||Barbara Nelson, left, from the Wisconsin Veterans Home, and Marcella Canniff from Hustisford share a laugh together. (Catholic Herald photo/Kat Wagner)
WISCONSIN DELLS -- From his smile to the story of persistence despite the struggles, it’s easy to see why Zachary Reetz is a champion.
In March 2007, at 14 years old, Reetz became infected with meningococcemia, a rare disease caused by a type of bacterial meningitis. He spent 161 days in the hospital and due to the infection lost both legs, all of his right hand, and a good portion of his left hand and suffered hearing loss.
But Reetz survived and became an example to others — those with and without disabilities. With prosthetic limbs, he rides a specially made bike, walks, hunts with his grandfather, goes camping, and attends school.
He was named by the Children’s Miracle Network as the 2009 Champion of Wisconsin and traveled to Walt Disney World and met President Barack Obama in March. Through the Make-A-Wish Foundation, he was able to travel to Las Vegas and ride with his favorite NASCAR driver, Jeff Gordon.
“He’s pretty much back to doing everything,” his mother, Desiree, said.
And for the first time August 21, Reetz joined Campion’s Champions.
Reetz joined the hundreds of people who attended the Day at the Dells event, sponsored by the Apostolate to the Handicapped. The annual event features Mass celebrated by the apostolate’s 42-year director, Msgr. Thomas Campion, and concelebrated by priests of the Diocese of Madison; lunch; a water show; and friends and camaraderie.
“People look at me and kind of say, ‘you’re kind of an old fart to keep doing what you do,’” Monsignor Campion said during his homily, drawing laughter from the crowd. “But I’m a piece of the puzzle — together we’re a puzzle. And no one is more important a piece than everyone else. We’re somebody; God made us. And every piece must fit so that the puzzle of life is complete.”
Being an example
This year’s event was held as always at the Tommy Bartlett Water Show on Lake Delton. The lake in a strong way exemplified the same spirit of persisting despite struggles that is shared by many of the elderly and those with disabilities who sat in the bleachers overlooking it.
In the floods of 2008, Lake Delton drained into the Wisconsin River, taking with it homes and many businesses’ livelihoods. But the lake is back, and, as Msgr. Campion said, it looks much better — “it wasn’t quite as pretty last year,” he said, thanking God for its return.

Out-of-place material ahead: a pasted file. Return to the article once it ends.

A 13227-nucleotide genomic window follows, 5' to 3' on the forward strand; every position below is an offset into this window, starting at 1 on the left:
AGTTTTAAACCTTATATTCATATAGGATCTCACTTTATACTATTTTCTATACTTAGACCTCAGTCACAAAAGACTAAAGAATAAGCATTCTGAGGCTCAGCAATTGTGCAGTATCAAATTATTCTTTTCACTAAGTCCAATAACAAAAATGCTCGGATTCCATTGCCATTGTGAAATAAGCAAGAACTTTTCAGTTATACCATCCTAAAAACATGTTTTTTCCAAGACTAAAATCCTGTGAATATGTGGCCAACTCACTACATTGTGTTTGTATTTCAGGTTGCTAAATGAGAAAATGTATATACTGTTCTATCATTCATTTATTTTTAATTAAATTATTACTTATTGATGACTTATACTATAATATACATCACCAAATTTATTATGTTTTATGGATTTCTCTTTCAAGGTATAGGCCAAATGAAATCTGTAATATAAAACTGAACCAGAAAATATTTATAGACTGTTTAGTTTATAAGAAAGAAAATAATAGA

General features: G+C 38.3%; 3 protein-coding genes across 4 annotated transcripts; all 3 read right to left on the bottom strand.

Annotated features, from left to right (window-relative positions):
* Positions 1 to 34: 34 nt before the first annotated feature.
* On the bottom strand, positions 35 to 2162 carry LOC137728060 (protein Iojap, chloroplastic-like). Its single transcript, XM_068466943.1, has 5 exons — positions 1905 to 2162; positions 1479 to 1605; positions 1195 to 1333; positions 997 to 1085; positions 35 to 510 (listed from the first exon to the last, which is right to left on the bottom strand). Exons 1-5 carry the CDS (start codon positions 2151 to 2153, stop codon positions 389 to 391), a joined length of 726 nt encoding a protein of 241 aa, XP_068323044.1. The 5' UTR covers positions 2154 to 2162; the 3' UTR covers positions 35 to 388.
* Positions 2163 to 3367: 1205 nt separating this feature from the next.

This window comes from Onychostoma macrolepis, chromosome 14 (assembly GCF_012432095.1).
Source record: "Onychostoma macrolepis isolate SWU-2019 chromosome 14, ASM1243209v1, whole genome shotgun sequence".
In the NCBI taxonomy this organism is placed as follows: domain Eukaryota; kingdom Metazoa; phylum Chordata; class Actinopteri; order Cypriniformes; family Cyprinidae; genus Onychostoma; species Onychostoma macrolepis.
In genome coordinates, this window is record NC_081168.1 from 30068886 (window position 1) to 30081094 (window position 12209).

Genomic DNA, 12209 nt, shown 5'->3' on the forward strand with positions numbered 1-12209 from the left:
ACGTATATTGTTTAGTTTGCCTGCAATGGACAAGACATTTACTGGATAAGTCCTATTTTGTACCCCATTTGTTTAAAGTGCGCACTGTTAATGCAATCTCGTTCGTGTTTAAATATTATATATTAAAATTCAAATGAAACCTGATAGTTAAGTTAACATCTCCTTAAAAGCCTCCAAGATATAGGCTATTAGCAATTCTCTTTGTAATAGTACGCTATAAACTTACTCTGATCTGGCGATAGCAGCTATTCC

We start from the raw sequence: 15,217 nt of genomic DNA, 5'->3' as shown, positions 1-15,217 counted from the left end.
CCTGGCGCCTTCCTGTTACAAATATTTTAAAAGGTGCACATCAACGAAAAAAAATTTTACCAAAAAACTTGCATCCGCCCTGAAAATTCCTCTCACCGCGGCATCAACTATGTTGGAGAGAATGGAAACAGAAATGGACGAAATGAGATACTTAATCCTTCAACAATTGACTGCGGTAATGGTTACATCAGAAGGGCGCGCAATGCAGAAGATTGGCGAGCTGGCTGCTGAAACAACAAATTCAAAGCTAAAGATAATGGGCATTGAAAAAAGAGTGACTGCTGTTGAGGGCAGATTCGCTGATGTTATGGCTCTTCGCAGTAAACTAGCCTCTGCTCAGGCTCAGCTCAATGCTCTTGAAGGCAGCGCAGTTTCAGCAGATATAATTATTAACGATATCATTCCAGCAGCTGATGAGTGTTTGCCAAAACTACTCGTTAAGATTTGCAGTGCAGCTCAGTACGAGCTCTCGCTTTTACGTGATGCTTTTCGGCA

For more than 40 years, people have been gathering from around the state for the Apostolate outings — the Christmas Party and the Day at the Dells — despite weather that has often been less than pleasant. Even the Day at the Dells August 21 looked to be set for rain, but it still drew approximately 1,200 people.
“You had the drive to get out of your homes — for some of you, on a rainy morning — to come here and walk with friends,” especially, Monsignor Campion said, to come and walk with Christ in the Eucharist.
He drew the theme of his homily from a book, Walking with Friends, an inspirational story of a man who despite a mobility handicap spent a year walking the courses with some of golf’s greats during the PGA tour.
“We are all walking with friends, people who help us, guide us,” Monsignor Campion said. “By our joy, our acceptance, our willingness to fall down and be willing to get up again, we give a powerful example for others. We who are handicapped get a lot out of it because of what we put into it.”
Day to be with friends
The Apostolate Day at the Dells is an opportunity to “get away,” said Kelly Wilson, of Janesville, who came to the event with her husband, Jimmy.
“You look at someone like Jimmy,” she said. “They can help anybody they come into contact with, just by showing appreciation, just by smiling.”
“I’ve been coming for 42 years, and the program means a lot to me,” said Dan Remick. “Father (Monsignor Campion) is my very special friend, and I love him with all my heart, and without him we wouldn’t be where we are today.”
For Dianne Roatch, who has come to the Day at the Dells for six years and goes every year to the Christmas party in Monroe, it’s an opportunity to be with all of the people she’s met over the years.
“I like it — I get to see all my friends, especially Danny,” she said, referring to Remick. “They do a wonderful job putting on this and the Christmas party.”
“I think today represents a day of helping people, and joy, and community, and bringing people out of their homes,” said Amy Marti, of Chicago Ill., who has helped out many times at apostolate events.
“People just like to help, and it shows — back here especially. They come here every year,” she said, gesturing to the many volunteers who were at the moment stacking the boxes that had held the many lunches earlier distributed to attendees. “You help everyone, you meet people, and you leave with a sense that you were able to help, and you were able to make someone’s day, if not their summer or their year.”